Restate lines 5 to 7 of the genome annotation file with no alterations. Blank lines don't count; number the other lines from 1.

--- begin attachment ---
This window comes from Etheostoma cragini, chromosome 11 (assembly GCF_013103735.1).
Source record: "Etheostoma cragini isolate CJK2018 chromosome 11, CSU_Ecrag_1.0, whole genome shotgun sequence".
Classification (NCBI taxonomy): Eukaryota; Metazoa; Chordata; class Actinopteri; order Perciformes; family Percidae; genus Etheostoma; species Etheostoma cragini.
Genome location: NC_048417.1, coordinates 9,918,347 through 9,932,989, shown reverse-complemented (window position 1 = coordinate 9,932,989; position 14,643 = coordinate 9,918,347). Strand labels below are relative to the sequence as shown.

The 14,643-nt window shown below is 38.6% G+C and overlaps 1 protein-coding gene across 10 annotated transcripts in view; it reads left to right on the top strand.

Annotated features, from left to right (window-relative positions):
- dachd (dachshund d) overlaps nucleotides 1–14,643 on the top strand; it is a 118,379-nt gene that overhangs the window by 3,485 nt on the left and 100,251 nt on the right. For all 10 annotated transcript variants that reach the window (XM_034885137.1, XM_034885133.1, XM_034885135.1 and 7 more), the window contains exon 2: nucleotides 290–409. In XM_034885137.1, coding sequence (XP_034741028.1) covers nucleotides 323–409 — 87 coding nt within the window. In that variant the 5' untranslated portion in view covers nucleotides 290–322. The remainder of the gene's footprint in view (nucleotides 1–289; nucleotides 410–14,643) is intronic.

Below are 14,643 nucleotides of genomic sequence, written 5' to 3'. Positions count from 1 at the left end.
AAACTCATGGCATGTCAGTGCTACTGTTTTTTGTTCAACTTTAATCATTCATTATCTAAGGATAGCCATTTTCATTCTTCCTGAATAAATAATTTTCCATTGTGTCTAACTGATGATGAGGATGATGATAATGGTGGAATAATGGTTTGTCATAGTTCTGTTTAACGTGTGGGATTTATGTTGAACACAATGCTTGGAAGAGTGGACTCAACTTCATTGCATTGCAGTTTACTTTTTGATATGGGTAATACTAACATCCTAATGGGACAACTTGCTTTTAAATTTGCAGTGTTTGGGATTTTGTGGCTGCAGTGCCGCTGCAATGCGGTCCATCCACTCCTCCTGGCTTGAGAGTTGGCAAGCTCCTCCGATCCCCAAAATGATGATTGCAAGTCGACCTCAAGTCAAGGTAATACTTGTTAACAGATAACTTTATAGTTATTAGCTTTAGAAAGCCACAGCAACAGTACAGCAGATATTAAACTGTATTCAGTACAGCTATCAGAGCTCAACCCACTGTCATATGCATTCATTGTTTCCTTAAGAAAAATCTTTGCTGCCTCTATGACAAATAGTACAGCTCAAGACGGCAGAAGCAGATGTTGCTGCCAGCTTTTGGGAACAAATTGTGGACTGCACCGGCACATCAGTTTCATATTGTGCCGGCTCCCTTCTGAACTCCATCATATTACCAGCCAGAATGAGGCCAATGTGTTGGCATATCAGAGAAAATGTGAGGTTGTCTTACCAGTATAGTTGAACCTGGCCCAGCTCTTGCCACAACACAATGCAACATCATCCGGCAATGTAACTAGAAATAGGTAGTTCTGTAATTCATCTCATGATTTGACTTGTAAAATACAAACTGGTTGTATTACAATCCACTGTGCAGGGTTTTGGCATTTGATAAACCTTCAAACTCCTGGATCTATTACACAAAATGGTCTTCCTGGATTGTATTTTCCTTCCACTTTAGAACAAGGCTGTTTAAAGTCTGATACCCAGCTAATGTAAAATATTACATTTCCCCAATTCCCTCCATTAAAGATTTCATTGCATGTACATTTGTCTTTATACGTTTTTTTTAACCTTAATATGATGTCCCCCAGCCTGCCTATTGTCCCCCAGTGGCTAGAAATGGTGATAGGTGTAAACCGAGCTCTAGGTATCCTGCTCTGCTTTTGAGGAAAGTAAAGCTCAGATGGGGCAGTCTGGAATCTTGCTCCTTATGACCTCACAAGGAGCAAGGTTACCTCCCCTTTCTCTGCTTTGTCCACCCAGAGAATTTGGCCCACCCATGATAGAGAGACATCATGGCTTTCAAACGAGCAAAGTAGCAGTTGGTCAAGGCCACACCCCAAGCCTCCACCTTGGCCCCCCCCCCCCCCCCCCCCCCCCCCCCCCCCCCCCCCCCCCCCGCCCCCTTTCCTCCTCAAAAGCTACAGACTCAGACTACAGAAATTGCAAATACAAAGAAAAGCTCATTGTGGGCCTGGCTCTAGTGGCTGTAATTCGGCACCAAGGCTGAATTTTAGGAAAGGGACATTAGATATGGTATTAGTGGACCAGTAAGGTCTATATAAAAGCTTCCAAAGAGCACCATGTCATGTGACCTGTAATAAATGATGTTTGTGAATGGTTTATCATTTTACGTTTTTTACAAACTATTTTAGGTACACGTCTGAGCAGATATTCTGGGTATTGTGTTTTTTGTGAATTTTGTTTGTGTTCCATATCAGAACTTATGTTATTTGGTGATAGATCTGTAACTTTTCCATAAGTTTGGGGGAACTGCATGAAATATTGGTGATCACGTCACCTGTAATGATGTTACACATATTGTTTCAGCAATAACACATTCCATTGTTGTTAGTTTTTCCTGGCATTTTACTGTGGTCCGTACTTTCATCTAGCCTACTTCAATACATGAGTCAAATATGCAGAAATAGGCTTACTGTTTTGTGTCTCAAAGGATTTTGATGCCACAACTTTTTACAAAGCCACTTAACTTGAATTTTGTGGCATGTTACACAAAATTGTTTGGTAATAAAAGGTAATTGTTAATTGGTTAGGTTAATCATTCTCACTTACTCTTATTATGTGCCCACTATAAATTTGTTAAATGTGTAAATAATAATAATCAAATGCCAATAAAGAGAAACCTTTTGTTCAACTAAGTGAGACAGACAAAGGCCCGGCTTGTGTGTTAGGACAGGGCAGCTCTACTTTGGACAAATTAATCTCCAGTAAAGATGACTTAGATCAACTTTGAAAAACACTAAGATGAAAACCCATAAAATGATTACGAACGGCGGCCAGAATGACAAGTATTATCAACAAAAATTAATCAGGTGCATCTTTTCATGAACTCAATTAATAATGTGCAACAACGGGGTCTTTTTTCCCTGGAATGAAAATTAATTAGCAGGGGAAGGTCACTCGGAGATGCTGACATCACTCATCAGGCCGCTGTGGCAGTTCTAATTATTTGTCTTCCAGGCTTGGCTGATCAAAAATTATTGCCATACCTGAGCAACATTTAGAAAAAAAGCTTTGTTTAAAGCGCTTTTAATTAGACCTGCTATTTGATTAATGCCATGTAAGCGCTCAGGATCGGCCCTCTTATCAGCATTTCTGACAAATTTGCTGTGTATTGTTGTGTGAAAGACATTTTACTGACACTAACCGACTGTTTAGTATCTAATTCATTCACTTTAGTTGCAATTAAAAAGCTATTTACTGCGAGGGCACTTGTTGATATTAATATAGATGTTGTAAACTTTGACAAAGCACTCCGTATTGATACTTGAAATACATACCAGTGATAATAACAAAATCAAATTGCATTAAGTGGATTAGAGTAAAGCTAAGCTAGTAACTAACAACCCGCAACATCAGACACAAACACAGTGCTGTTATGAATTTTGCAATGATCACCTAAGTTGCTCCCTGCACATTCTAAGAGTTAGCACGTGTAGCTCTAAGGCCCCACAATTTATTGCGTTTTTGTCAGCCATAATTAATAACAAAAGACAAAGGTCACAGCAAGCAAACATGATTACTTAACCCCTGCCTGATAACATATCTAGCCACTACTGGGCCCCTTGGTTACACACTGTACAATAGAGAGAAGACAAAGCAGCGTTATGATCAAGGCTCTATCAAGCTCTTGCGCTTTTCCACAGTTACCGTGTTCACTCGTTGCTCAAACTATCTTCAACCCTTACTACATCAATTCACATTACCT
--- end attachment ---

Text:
The 14,643-nt window shown below is 38.6% G+C and overlaps 1 protein-coding gene across 10 annotated transcripts in view; it reads left to right on the top strand.

Annotated features, from left to right (window-relative positions):
- dachd (dachshund d) overlaps nucleotides 1–14,643 on the top strand; it is a 118,379-nt gene that overhangs the window by 3,485 nt on the left and 100,251 nt on the right. For all 10 annotated transcript variants that reach the window (XM_034885137.1, XM_034885133.1, XM_034885135.1 and 7 more), the window contains exon 2: nucleotides 290–409. In XM_034885137.1, coding sequence (XP_034741028.1) covers nucleotides 323–409 — 87 coding nt within the window. In that variant the 5' untranslated portion in view covers nucleotides 290–322. The remainder of the gene's footprint in view (nucleotides 1–289; nucleotides 410–14,643) is intronic.